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Why "Just Say No" Doesn't Work

A popular program for preventing teen drug use does not help. Here's what does
People drinking beers together.



AURORA PHOTOS

“Just say no.” In 1982 First Lady Nancy Reagan uttered those three words in response to a schoolgirl who wanted to know what she should say if someone offered her drugs. The first lady's suggestion soon became the clarion call for the adolescent drug prevention movement in the 1980s and beyond. Since then, schools around the country have instituted programs designed to discourage alcohol and drug use among youth—most of them targeting older elementary schoolchildren and a few addressing adolescents.

There is good reason for concern about youth substance abuse. A large U.S. survey conducted in 2012 by psychologist Lloyd D. Johnston and his colleagues at the University of Michigan revealed that fully 24 percent of 12th graders had engaged in binge drinking (defined as five or more drinks on one occasion) in the past two weeks. Moreover, 42 percent had consumed at least some alcohol in the past month, as had 11 percent of eighth graders and 28 percent of high school sophomores. In addition, 1 percent of 12th graders had tried methamphetamine, and almost 3 percent had used cocaine in the past year.

In an attempt to reduce these figures, substance abuse prevention programs often educate pupils regarding the perils of drug use, teach students social skills to resist peer pressure to experiment, and help young people feel that saying no is socially acceptable. All the approaches seem sensible on the surface, so policy makers, teachers and parents typically assume they work. Yet it turns out that approaches involving social interaction work better than the ones emphasizing education. That finding may explain why the most popular prevention program has been found to be ineffective—and may even heighten the use of some substances among teens.

Rehearsing Refusal
The most widely publicized teen substance abuse prevention program is Drug Abuse Resistance Education, better known by the acronym D.A.R.E. Created in 1983 by the Los Angeles Police Department, D.A.R.E. asks uniformed police officers to go into schools to warn students about the dangers of drug use and underscore the pluses of a drug-free way of life. In most cases, the officers do so once a week, typically for 45 to 60 minutes, for several months. D.A.R.E. is immensely popular; according to the program Web site, it has been put in place in 75 percent of U.S. school districts and 43 countries. D.A.R.E. bumper stickers, D.A.R.E. T-shirts, and police cars emblazoned with the word D.A.R.E. are familiar fixtures in many U.S. communities.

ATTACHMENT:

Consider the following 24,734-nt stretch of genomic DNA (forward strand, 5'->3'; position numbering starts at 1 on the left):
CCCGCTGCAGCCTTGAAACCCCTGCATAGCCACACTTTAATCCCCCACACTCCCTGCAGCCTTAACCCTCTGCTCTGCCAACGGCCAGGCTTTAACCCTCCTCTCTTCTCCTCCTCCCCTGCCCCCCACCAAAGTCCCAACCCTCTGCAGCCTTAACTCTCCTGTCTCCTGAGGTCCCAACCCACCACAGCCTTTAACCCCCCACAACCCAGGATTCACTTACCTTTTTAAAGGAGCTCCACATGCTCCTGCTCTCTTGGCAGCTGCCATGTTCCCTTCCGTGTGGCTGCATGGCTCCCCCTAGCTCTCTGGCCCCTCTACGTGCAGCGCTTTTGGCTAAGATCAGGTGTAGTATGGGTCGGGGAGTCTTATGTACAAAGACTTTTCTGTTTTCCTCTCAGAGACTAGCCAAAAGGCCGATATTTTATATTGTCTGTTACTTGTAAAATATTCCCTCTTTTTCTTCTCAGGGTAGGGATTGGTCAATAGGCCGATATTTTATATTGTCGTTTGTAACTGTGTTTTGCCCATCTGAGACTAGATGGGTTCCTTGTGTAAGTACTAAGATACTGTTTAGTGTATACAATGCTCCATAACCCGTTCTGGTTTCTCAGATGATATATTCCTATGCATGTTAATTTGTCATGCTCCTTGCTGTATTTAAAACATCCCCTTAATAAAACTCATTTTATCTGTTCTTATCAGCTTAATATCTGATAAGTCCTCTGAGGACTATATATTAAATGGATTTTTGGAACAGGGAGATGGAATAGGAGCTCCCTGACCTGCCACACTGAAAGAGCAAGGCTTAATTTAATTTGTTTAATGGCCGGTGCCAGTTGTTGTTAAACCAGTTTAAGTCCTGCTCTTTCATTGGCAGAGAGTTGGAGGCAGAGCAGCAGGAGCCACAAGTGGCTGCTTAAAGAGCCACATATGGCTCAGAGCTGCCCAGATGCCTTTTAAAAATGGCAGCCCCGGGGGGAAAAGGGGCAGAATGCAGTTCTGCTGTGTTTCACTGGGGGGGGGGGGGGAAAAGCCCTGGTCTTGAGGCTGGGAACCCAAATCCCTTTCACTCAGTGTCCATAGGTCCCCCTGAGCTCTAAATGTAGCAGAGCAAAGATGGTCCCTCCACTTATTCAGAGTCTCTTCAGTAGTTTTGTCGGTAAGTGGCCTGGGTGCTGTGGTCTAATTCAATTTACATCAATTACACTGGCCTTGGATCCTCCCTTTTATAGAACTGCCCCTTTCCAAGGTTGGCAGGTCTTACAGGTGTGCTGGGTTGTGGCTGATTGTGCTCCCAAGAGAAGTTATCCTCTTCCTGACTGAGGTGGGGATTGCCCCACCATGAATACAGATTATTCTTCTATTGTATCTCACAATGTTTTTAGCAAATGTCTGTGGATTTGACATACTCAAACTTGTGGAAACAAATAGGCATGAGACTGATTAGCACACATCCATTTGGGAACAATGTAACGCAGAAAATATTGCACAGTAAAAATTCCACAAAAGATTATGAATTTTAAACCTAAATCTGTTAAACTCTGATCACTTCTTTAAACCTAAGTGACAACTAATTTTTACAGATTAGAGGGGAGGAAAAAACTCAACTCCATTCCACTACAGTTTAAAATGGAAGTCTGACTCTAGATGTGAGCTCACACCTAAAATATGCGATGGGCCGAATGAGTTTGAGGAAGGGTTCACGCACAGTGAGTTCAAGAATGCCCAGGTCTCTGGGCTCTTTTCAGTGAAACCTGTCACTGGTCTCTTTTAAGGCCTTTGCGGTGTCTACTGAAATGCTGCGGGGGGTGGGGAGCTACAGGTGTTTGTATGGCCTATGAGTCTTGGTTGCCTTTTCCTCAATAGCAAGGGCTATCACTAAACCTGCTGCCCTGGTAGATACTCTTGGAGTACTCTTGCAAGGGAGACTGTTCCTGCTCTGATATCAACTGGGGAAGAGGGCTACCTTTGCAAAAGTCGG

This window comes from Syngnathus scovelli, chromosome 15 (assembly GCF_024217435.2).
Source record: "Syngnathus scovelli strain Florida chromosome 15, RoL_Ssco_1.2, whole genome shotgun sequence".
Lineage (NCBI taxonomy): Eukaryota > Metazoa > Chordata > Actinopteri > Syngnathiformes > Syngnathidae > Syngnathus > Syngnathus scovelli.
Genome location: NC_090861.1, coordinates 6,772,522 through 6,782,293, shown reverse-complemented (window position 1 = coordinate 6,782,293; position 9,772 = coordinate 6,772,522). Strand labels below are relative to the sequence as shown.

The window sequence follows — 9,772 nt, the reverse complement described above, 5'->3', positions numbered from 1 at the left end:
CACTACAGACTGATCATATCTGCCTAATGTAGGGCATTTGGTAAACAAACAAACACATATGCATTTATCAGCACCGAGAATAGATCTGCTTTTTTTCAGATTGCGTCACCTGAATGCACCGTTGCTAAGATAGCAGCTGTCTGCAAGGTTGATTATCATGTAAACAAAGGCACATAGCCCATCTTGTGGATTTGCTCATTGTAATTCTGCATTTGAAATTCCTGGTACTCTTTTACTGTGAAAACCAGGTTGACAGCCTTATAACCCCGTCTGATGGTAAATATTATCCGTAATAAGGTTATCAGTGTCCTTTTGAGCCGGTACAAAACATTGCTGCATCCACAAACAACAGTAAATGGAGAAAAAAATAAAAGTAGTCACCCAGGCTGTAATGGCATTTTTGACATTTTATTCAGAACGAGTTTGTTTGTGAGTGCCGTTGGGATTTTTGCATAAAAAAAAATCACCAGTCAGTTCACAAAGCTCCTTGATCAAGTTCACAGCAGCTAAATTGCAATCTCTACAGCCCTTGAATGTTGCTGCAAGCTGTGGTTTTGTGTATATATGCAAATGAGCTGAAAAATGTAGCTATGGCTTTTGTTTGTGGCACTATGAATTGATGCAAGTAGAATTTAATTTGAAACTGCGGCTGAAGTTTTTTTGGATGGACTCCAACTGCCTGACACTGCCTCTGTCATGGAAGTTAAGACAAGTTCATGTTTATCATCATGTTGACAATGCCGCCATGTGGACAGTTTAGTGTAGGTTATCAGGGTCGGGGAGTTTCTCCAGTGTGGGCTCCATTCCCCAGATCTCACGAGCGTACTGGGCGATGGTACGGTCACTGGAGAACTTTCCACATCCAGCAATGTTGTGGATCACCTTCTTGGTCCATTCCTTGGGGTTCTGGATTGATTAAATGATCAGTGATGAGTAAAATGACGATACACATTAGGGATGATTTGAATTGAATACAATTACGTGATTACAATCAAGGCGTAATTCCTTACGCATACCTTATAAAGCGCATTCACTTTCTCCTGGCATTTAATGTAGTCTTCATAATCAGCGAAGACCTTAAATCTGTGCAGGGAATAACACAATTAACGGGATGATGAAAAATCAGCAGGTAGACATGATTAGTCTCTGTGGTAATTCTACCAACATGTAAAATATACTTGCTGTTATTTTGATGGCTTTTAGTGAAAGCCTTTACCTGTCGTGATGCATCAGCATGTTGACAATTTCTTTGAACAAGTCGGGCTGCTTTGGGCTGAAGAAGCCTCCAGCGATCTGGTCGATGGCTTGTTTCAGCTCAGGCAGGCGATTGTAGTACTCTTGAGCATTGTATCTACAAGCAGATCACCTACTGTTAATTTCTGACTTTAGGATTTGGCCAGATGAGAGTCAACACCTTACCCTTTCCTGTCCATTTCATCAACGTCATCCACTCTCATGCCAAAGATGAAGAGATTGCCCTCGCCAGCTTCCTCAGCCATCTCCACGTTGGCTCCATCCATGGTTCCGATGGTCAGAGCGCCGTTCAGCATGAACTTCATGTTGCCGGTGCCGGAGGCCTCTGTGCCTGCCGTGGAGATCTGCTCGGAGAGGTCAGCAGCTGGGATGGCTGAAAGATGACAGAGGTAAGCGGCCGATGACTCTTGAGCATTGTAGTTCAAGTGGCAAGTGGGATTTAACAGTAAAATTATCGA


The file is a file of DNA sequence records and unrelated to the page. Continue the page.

Despite this fanfare, data indicate that the program does little or nothing to combat substance use in youth. A meta-analysis (mathematical review) in 2009 of 20 controlled studies by statisticians Wei Pan, then at the University of Cincinnati, and Haiyan Bai of the University of Central Florida revealed that teens enrolled in the program were just as likely to use drugs as were those who received no intervention.

A few clues to D.A.R.E.'s deficiencies come from psychologist Pim Cuijpers of the Netherlands Institute of Mental Health and Addiction in Utrecht. In a review of 30 studies published in 2002, she attempted to pinpoint the common elements of successful programs. Cuijpers reported that the most effective ones involve substantial amounts of interaction between instructors and students. They teach students the social skills they need to refuse drugs and give them opportunities to practice these skills with other students—for example, by asking students to play roles on both sides of a conversation about drugs, while instructors coach them about what to say and do. In addition, programs that work take into account the importance of behavioral norms: they emphasize to students that substance use is not especially common and thereby attempt to counteract the misconception that abstaining from drugs makes a person an oddball.

In a 2011 review of various substance abuse prevention programs, epidemiologist Melissa Stigler of the University of Texas School of Public Health and her colleagues buttressed these conclusions. They further observed that programs that unfold during many sessions—ideally, over several years—garner especially strong results, probably because they provide students with lessons that are reinforced over time, as children mature and encounter different environments.

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